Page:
I think there is more support coming from the fact that the two substances are insect repellers rather then the link between rainseason and presence of insects.

We want something that will strengthen the hypothesis that monkeys are rubbing the milipedes mainly to prevent mosquito bites, answers A, B, D & E do not link mosquitoes with monkey's milipede usage. Whereas C shows monkeys rarely rub milipedes on their bodies but do so during peak mosquito season, thus drawing a relation between mosquitos and their milipede rubbing activity, strengthening the scientists' hypothesis.

Therefore, the answer is a clear C.
Manager
Joined: 26 Feb 2007
Posts: 115
Followers: 1

Kudos [?]: 2 [0], given: 0

### Show Tags

18 Jun 2007, 16:48
C.
Intern
Joined: 28 Jun 2005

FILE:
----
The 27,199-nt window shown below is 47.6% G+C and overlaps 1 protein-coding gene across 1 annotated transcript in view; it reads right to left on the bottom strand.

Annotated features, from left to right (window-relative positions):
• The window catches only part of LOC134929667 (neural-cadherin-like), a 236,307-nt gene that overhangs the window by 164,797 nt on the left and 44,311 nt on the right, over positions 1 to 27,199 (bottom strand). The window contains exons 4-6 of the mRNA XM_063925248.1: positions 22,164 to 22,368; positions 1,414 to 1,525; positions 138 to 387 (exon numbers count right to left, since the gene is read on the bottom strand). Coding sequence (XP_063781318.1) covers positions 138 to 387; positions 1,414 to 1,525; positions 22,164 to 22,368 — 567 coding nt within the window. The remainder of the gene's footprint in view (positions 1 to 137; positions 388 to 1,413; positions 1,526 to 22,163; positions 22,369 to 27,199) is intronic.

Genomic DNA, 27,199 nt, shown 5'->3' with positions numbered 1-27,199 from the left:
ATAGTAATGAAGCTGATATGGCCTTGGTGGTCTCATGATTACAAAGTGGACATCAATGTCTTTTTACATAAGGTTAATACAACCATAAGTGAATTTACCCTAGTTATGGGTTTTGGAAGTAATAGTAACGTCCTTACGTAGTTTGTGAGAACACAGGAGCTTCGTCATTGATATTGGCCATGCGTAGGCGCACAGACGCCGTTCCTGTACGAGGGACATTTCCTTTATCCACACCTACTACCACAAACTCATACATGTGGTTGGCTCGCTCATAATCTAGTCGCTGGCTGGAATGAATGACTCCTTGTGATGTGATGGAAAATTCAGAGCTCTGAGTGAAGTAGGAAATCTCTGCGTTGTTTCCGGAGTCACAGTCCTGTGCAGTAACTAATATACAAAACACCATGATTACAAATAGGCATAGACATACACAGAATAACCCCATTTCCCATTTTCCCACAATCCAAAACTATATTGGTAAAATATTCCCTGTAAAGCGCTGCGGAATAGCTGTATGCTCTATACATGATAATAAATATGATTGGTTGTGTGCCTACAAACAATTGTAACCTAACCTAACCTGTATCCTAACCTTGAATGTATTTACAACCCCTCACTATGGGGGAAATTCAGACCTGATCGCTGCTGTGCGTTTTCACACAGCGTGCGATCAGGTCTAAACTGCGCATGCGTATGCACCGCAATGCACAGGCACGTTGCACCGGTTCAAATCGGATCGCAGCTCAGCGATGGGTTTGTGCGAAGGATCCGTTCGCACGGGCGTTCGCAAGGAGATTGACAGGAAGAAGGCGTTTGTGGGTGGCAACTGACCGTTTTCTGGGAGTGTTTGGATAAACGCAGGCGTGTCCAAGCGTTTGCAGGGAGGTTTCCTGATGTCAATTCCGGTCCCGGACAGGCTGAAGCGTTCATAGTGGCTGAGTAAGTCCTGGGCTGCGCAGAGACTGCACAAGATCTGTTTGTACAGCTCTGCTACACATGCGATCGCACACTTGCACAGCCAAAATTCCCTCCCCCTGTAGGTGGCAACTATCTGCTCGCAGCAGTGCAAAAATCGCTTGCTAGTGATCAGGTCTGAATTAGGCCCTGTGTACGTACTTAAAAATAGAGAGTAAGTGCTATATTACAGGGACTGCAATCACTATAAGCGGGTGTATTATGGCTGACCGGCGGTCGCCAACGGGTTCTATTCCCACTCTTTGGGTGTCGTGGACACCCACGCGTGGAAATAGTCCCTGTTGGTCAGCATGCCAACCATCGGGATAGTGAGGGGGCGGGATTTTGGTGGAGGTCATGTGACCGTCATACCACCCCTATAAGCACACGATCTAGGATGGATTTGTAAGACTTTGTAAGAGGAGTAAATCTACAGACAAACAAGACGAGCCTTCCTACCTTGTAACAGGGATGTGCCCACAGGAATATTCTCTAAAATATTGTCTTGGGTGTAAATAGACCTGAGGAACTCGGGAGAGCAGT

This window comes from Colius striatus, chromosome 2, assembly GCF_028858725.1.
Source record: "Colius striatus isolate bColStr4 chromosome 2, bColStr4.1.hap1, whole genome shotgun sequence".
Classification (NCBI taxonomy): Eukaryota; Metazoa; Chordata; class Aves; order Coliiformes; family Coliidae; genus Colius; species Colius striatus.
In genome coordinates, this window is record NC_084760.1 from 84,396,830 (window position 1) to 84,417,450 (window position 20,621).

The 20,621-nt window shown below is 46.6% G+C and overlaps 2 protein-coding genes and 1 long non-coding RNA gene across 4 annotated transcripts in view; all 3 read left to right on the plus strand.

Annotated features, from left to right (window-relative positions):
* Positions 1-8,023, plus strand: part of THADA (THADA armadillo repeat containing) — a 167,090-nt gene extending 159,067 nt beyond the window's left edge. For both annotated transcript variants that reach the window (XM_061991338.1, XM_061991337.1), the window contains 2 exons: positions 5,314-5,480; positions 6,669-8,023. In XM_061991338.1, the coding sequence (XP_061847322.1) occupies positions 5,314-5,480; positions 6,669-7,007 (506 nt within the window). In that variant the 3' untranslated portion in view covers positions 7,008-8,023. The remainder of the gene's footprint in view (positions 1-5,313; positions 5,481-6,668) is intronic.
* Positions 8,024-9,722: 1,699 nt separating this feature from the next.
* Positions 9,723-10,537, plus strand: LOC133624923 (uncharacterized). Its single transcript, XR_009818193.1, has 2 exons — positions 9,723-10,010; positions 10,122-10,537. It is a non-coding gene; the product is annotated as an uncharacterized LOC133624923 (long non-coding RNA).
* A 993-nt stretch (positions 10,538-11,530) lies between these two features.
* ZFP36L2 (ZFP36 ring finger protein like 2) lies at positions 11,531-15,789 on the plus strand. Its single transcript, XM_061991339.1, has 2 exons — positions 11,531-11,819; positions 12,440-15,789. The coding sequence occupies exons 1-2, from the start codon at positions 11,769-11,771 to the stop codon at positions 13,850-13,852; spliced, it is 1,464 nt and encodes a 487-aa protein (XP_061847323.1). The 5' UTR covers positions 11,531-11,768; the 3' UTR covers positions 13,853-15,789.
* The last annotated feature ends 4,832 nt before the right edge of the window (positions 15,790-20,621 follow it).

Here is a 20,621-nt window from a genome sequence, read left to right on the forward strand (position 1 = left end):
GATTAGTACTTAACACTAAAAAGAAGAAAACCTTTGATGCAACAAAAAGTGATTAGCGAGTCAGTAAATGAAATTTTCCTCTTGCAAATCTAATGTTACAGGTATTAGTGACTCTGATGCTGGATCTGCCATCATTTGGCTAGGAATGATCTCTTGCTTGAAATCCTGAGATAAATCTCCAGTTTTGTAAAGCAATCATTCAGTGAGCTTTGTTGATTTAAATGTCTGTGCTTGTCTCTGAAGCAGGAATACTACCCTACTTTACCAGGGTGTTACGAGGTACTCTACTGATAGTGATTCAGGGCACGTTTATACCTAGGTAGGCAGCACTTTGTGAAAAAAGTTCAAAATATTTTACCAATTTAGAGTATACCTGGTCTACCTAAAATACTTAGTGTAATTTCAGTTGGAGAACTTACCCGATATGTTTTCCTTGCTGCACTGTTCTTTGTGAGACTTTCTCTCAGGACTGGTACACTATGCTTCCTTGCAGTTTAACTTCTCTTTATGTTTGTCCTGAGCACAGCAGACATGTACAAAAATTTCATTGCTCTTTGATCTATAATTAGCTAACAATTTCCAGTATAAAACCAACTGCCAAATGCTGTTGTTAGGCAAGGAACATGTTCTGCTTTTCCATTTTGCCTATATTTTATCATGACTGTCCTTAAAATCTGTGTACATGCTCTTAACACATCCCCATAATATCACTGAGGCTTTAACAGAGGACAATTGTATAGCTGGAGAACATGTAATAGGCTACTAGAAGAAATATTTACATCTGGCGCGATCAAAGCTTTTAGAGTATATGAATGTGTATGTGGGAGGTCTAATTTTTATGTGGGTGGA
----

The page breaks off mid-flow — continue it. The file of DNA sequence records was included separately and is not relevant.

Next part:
Posts: 14
Followers: 0

Kudos [?]: 1 [0], given: 0

### Show Tags

18 Jun 2007, 17:13
abhinava wrote:
Capuchin monkeys often rub their bodies with a certain type of millipede. Laboratorytests show that secretions from the bodies of these millipedes are rich in two chemicals that are potent mosquito repellents, and mosquitoes carry parasites that debilitate capuchins. Some scientists hypothesize that the monkeys rub their bodies with the millipedes because doing so helps protect them from mosquitoes.

Which of the following, if true, provides the most support for the scientists’ hypothesis?

A. A single millipede often gets passed around among several capuchins, all of whom rub their bodies with it.
B The two chemicals that repel mosquitoes also repel several other varieties of insects.